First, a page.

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100th anniversary an event 'worth celebrating'

CHINA DAILY | Updated: 2021-06-21 11:28
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Erik Nilsson, a senior journalist at China Daily, gives his speech at the Vision China event in Jiaxing, East China's Zhejiang province, on June 20, 2021. [Photo by Wang Zhuangfei/]

China's achievements under the Communist Party of China are worth celebrating as the country commemorates the 100th anniversary of the CPC's founding and beyond, US journalist Erik Nilsson said on Sunday.

During a speech at Sunday's Vision China event in Jiaxing, Zhejiang province, the China Daily journalist recalled that a China Central Television reporter recently asked him what he expects the country will be like when his daughter reaches his age.

"I suddenly realized she'll be my age, 38, in 2050, the exact year that China, led by the Party, will have achieved the second centenary goal of 'building a great modern socialist country'," he said.

"I also suddenly realized how happy this makes me. Because of my experience covering China from the front lines, I have no doubt it will also accomplish this second centenary goal on time."

China achieved its first centenary goal of "building a moderately prosperous society in all respects" recently.

Nilsson pointed out that the Party's priorities and achievements are chiefly directed toward a better future.

"That is, not only for the people of today, but also the children of tomorrow," he said.

"Party-led progress enables people to go further, beyond meeting their basic needs to pursuing individual and collective … aspirations, including those that are spiritual in nature. As such, while I'm not Chinese, I recognize that the Chinese dream belongs to the world. My Chinese dream is contributing to telling the story of China's development, and particularly its poverty alleviation miracle."

The Beijing-based journalist has visited often-remote communities in every province of the Chinese mainland over the past 15 years.

Nilsson traveled to the Vision China event from Yan'an in Shaanxi province, on his second recent trip to the city. There, he hosted documentaries and wrote articles on this first journey, exploring stories related to the CPC's revolutionary history and contemporary poverty alleviation projects.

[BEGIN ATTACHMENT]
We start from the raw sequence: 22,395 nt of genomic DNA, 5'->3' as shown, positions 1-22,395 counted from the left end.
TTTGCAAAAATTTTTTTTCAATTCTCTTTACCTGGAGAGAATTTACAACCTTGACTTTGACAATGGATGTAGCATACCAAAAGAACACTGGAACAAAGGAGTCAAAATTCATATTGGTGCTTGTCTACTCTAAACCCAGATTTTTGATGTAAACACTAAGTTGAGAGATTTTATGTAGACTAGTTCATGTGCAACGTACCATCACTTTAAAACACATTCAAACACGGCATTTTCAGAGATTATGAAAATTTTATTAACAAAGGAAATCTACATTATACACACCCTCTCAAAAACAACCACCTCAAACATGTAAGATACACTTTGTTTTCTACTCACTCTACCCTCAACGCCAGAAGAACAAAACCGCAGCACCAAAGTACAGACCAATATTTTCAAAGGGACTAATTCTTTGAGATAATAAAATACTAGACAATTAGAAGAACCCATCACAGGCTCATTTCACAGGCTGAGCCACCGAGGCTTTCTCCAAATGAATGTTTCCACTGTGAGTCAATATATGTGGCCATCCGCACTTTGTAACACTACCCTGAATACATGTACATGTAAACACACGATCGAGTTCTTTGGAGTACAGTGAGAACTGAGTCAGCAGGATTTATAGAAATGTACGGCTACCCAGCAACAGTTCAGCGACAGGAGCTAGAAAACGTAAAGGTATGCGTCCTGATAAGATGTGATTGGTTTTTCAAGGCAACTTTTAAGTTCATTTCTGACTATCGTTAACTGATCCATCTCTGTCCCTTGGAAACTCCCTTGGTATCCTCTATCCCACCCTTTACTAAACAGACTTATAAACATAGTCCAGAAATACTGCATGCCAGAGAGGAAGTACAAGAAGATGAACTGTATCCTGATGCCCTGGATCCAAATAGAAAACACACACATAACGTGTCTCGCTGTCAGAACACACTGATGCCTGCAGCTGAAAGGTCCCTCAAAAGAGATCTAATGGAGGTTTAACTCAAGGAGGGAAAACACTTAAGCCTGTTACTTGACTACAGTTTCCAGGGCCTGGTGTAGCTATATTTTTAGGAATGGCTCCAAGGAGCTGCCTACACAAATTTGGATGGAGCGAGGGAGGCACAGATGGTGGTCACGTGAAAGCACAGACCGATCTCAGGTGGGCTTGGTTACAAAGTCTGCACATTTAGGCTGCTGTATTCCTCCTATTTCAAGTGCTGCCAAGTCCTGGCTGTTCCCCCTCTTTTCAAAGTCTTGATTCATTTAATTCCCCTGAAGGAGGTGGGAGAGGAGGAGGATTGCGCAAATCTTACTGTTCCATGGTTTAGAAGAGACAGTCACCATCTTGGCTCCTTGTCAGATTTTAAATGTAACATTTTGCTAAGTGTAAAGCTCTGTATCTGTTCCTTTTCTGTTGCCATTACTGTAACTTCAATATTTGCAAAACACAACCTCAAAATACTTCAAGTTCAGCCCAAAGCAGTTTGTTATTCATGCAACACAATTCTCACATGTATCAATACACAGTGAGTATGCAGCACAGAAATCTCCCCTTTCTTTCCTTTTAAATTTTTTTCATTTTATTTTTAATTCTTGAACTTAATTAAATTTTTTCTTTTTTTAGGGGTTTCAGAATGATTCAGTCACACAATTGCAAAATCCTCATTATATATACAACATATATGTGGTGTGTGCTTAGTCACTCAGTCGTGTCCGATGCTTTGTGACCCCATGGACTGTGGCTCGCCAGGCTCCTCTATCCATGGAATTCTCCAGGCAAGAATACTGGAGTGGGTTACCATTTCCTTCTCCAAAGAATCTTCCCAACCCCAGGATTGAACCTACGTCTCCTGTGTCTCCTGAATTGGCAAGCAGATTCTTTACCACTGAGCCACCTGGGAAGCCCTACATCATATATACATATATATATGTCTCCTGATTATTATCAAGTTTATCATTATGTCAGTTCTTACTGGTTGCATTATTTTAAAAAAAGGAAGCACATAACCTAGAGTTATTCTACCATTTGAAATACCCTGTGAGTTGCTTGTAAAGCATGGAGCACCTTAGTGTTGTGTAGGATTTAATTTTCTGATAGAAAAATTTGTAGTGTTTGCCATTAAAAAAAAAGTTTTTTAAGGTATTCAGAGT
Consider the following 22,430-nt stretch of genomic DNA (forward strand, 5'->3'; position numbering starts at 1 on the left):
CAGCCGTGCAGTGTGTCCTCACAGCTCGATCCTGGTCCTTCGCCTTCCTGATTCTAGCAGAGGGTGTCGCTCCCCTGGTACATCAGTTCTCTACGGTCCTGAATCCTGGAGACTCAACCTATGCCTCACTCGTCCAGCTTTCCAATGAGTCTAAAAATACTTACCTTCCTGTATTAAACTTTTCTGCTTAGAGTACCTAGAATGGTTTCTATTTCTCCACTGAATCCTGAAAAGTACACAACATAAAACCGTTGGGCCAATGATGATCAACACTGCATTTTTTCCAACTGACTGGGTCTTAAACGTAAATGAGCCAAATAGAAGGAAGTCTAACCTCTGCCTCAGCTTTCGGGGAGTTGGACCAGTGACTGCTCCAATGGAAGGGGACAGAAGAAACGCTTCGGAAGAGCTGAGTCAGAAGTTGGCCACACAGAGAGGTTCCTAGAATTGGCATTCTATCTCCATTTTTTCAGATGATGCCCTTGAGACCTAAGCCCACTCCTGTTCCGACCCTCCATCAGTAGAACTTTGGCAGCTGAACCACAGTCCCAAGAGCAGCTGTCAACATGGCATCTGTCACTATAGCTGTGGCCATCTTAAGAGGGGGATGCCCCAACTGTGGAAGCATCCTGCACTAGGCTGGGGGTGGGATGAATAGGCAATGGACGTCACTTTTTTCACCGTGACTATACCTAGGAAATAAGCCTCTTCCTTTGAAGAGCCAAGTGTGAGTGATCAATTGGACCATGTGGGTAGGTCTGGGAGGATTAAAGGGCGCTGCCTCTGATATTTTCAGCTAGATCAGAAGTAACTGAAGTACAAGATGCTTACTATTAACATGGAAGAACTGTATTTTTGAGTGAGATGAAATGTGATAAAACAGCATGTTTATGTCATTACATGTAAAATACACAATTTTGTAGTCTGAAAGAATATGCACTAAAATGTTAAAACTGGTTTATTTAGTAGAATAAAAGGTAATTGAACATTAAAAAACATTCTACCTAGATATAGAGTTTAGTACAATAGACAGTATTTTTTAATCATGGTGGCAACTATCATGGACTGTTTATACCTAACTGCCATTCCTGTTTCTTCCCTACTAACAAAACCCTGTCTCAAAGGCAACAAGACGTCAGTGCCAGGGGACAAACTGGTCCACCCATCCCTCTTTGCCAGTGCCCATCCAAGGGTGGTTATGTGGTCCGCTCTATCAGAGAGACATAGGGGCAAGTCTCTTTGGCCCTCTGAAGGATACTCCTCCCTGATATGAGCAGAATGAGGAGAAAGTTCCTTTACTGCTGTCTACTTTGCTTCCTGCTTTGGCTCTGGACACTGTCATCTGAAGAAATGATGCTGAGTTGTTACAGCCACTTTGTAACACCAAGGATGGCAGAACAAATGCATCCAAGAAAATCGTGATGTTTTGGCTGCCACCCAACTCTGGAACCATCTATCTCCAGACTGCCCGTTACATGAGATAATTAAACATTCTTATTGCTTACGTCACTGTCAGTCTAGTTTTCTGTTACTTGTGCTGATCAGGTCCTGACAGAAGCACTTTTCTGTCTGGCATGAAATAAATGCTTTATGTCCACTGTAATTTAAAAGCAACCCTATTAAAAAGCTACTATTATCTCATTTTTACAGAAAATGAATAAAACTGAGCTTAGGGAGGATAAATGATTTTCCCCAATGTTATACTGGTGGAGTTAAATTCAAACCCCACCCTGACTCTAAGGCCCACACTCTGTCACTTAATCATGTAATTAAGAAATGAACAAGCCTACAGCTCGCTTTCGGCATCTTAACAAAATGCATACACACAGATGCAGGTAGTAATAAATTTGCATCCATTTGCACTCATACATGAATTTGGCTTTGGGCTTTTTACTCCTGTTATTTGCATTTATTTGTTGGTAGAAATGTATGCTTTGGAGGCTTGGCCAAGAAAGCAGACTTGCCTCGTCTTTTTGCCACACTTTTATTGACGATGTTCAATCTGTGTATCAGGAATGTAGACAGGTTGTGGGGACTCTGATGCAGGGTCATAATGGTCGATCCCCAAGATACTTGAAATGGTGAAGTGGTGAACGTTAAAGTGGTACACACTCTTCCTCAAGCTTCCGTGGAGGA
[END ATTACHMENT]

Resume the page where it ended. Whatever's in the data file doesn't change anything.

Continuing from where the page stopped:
"The CPC was founded to improve people's lives, generally and specifically, especially at that time, to enable poor farmers to meet their basic needs," he said. "I've been delighted by the accelerated progress made in the final push to bring the so-called 'intractably poor' out of extreme poverty, largely through the targeted poverty alleviation approach advocated by General Secretary Xi Jinping."

He said his journeys in Yan'an were especially meaningful, as he was retracing the footsteps of US journalist Edgar Snow, the first foreign writer to enter CPC territory in northern Shaanxi roughly 85 years ago. Snow wrote his seminal book, Red Star Over China, based on his journey.

Nilsson's second trip to Yan'an this year, which ended the day before the Vision China event, was to attend the Snow of the New Era International Forum.

"These trips are especially meaningful to me now, since-to my great surprise-many internet users, media and people at events have called my new book, Closer to Heaven: A Global Nomad's Journey Through China's Poverty Alleviation, the 'Red Star Over China of the 21st century' and have called me the 'Edgar Snow of the new era'," he said. "Some even jokingly call me, 'Erik Snow'.

"Our publisher Zhou Shuchun has just announced the official establishment of the Edgar Snow Newsroom, and I'm truly honored to be a member. There are many foreign journalists and editors like me in our newspaper, we will do our utmost to walk the land of China, to trace the development of China with our own footsteps to tell the stories of China in the new era, just like Snow."

Nilsson's hit book and personal story have received a great deal of attention from readers, netizens and major media.

"My book is ultimately the fulfillment of my personal Chinese dream, a vision for fulfillment that's experienced collectively by the nation and individually by its people," Nilsson said.

And that dream extends to future generations, too, he said, including to his own children.

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